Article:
Friday, February 16, 2007

10,000 Steps

Every day I walk a little or a lot, mostly a lot. When I'm not walking on my land, most of my walking is on a 1/2 mile stretch of road in front of the house, back and forth.

I can see far and wide, near and small. I pass through mature second growth oak/fir forest(second growth because of the annual fires set for a few thousand years by the native americans, but now aging into old growth), young fir replanting at different ages, dry banks and wet dark permanent tree shadow. I can see clear cuts, mature second growth, new replanting, selective cuts, and the tips of a secret BLM patch of gigantic old growth trees. I watch for wildflowers sprouting and blooming. I listen to birds and watch them fly into the west in courtship or soaring thermals. I see where the sun sets each night as it travels across the horizon through the year. At one end stands a lone old growth doug fir with a 8' dbh(I named it Treebeard), at the other end is a long vista through a slot in the repeating hills. I walk in cold, hot, ice, sun, and even rain, and watch weather roll overhead.

I keep a log of miles, if only to imagine when I've walked to Alaska, or Patagonia. Since the fall of 2004 I've walked 1508 miles on this 1/2 mile stretch, worn out two pairs of boots. Barry Lopez sums it up pretty well for me, below.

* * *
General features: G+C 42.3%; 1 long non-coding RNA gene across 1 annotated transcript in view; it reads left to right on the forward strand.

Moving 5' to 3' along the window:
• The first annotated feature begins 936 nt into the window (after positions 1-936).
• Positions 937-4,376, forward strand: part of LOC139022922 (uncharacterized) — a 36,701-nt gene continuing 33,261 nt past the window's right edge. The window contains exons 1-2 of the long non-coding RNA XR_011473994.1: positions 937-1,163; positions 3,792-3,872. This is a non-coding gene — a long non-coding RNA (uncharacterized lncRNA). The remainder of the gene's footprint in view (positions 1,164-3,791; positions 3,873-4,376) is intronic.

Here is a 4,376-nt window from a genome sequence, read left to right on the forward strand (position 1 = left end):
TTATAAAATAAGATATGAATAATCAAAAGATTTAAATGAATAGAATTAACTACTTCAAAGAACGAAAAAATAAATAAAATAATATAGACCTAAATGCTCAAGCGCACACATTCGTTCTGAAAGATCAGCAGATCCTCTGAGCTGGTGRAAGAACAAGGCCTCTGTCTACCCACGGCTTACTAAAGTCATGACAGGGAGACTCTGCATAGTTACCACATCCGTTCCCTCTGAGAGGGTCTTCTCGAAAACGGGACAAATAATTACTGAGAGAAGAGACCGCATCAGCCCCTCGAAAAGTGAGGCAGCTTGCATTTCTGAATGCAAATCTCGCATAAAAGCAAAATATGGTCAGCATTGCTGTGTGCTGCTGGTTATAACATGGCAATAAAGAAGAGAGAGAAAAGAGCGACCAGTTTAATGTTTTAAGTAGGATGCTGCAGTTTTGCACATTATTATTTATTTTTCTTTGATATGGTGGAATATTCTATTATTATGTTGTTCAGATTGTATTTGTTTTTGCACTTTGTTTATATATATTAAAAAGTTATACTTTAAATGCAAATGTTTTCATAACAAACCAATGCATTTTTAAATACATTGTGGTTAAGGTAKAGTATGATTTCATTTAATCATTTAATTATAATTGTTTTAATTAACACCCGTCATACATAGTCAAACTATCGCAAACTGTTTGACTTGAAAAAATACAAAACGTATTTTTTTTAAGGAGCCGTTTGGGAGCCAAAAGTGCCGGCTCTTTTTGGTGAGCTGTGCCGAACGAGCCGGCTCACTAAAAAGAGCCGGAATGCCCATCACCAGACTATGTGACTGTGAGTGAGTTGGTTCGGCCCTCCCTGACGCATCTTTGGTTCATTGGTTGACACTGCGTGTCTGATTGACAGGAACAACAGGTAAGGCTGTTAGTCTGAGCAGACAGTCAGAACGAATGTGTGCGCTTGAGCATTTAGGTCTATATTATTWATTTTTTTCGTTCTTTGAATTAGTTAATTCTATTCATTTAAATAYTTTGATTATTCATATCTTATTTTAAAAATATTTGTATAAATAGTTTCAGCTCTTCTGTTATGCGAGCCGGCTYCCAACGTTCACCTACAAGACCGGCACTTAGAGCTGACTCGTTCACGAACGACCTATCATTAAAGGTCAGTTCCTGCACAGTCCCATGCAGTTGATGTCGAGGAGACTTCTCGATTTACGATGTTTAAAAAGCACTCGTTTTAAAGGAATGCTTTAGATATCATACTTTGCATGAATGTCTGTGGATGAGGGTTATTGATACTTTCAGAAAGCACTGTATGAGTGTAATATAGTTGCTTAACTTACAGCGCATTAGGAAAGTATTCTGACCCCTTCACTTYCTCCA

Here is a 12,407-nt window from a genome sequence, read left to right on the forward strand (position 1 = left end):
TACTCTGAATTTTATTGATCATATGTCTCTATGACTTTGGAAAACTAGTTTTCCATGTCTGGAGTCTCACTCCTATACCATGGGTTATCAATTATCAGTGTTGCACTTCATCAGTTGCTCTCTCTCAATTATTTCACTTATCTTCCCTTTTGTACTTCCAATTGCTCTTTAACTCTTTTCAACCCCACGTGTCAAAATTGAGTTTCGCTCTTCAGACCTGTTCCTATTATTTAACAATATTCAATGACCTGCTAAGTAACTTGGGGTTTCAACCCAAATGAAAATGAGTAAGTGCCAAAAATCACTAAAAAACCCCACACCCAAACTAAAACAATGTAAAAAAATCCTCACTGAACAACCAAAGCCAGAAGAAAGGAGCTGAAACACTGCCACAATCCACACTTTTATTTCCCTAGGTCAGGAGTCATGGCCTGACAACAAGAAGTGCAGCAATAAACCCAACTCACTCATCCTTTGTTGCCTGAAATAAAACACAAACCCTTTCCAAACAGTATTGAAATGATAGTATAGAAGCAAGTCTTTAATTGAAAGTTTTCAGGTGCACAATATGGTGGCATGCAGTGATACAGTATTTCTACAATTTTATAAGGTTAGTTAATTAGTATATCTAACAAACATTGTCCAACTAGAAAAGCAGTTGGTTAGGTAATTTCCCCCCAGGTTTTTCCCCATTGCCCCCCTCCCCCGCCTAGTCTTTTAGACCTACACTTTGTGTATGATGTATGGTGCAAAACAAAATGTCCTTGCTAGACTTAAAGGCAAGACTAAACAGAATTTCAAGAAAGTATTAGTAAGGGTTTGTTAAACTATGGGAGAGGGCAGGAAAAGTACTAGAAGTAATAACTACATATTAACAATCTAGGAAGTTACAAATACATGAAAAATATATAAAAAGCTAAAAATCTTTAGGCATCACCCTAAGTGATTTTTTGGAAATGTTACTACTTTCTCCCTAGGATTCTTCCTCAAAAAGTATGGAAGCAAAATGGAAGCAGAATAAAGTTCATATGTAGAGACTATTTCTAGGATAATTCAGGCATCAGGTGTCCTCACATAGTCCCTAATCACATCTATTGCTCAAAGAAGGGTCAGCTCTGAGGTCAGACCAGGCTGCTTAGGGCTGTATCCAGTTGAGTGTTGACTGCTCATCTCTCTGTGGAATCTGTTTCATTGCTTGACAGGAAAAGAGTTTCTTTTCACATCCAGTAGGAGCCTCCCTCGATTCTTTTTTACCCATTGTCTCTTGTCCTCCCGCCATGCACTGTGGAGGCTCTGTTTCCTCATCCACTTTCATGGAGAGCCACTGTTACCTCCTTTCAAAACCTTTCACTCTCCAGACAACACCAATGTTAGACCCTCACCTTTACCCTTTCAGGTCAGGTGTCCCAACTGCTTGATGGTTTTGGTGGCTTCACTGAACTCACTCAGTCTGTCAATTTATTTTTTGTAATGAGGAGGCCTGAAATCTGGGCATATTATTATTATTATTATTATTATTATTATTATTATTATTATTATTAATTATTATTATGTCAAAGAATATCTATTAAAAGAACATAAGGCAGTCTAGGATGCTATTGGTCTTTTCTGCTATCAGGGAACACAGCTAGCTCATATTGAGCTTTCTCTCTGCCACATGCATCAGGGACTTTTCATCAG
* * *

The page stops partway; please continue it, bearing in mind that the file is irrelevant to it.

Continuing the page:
“Whatever evaluation we finally make of a stretch of land, however, no matter how profound or accurate, we will find it inadequate. The land retains an identity of its own, still deeper and more subtle than we can ever know. Our obligation toward it then becomes simple: to approach with an uncalculating mind, with an attitude of regard. To try to sense the range and variety of its expression--its weather and colors and animals. To intend from the beginning to preserve some of the mystery within it as a kind of wisdom to be experienced, not questioned. And to be alert for its openings, for that moment when something sacred reveals itself within the mundane, and you know

the land knows you are there.”
--Barry Lopez, Arctic Dreams, p 204

4 comments:

cyndy said...

Wow! That is great that you keep a log of miles! (and worn out boots!)

I looked for and email address to answer the questions you left on my blog, but didn't find one, so I will answer here....

about the Yak Tracks...yes, I find that they work very well. Even on a surface of ice, they provide some grip. (however, on a ceramic floor indoors, watch out, you can slip!)

.....and my camera is a Kodak z740 ...with a built in zoom...

wyldthang said...

Hi Cyndy, thanks for getting back. I'll have to get some Yak Traks. The only reason I would ever buy olf shoes would be to walk on ice ;0)

wyldthang said...

oops I mean GOLF shoes

Bitterroot said...

This is very inspiring. Makes me want to drop everything and get outside. Please keep describing the world around you. Thank you, Celeste.